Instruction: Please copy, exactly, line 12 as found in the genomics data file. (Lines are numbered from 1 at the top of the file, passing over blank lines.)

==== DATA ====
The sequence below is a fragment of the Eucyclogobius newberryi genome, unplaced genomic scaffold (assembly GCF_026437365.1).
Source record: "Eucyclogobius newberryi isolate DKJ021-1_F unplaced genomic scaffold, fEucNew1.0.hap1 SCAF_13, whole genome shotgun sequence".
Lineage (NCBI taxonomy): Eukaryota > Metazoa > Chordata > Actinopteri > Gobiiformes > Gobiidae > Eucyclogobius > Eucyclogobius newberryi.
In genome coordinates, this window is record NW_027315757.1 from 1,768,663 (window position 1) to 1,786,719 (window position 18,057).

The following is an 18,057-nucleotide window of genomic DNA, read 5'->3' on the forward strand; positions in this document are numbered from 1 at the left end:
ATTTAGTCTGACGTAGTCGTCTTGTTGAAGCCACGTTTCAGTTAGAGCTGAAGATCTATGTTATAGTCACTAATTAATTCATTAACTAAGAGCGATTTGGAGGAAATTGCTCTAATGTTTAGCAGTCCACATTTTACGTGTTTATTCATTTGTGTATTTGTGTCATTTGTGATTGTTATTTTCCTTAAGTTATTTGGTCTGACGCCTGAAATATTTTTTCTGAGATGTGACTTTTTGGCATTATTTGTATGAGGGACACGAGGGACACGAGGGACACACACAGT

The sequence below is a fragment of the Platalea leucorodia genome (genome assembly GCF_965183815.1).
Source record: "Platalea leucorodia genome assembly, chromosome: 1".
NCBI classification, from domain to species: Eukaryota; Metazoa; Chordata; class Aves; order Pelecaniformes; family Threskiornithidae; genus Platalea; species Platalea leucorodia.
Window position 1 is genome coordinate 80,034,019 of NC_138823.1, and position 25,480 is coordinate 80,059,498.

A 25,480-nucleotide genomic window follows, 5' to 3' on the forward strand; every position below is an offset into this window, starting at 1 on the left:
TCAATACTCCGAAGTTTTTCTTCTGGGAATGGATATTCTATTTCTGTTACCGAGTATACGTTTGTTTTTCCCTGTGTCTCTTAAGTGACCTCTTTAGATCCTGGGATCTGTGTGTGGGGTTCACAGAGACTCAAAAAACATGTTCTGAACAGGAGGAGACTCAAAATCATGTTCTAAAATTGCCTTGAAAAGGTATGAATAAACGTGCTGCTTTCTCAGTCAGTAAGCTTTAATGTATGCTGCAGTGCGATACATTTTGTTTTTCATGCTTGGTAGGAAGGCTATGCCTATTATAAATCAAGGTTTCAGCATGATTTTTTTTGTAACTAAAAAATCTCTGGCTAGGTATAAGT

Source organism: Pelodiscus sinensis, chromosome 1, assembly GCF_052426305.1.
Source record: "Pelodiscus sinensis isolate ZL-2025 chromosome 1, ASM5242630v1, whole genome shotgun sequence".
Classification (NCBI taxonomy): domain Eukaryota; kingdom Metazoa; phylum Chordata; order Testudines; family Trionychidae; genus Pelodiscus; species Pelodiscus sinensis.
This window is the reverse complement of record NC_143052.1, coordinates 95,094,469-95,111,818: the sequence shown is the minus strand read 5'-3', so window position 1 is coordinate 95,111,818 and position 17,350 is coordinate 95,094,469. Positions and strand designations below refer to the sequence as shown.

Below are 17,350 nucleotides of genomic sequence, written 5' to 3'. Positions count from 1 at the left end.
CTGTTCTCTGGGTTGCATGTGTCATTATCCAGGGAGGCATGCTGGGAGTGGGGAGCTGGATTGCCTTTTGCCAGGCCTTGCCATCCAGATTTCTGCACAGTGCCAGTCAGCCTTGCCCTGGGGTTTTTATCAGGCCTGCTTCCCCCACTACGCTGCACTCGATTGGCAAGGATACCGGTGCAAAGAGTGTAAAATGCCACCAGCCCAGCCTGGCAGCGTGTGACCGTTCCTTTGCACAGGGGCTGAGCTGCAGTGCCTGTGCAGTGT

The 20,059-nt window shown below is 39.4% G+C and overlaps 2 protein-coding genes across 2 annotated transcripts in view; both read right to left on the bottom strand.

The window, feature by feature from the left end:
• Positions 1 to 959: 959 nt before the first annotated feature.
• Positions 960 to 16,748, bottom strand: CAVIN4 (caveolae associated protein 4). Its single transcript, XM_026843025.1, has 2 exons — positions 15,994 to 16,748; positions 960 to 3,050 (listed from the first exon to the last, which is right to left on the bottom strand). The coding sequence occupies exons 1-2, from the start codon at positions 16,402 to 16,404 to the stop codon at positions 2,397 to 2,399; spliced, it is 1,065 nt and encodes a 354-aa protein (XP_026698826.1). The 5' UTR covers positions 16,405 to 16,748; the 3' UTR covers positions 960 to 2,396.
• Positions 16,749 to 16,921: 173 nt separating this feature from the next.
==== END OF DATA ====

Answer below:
TCAATACTCCGAAGTTTTTCTTCTGGGAATGGATATTCTATTTCTGTTACCGAGTATACGTTTGTTTTTCCCTGTGTCTCTTAAGTGACCTCTTTAGATCCTGGGATCTGTGTGTGGGGTTCACAGAGACTCAAAAAACATGTTCTGAACAGGAGGAGACTCAAAATCATGTTCTAAAATTGCCTTGAAAAGGTATGAATAAACGTGCTGCTTTCTCAGTCAGTAAGCTTTAATGTATGCTGCAGTGCGATACATTTTGTTTTTCATGCTTGGTAGGAAGGCTATGCCTATTATAAATCAAGGTTTCAGCATGATTTTTTTTGTAACTAAAAAATCTCTGGCTAGGTATAAGT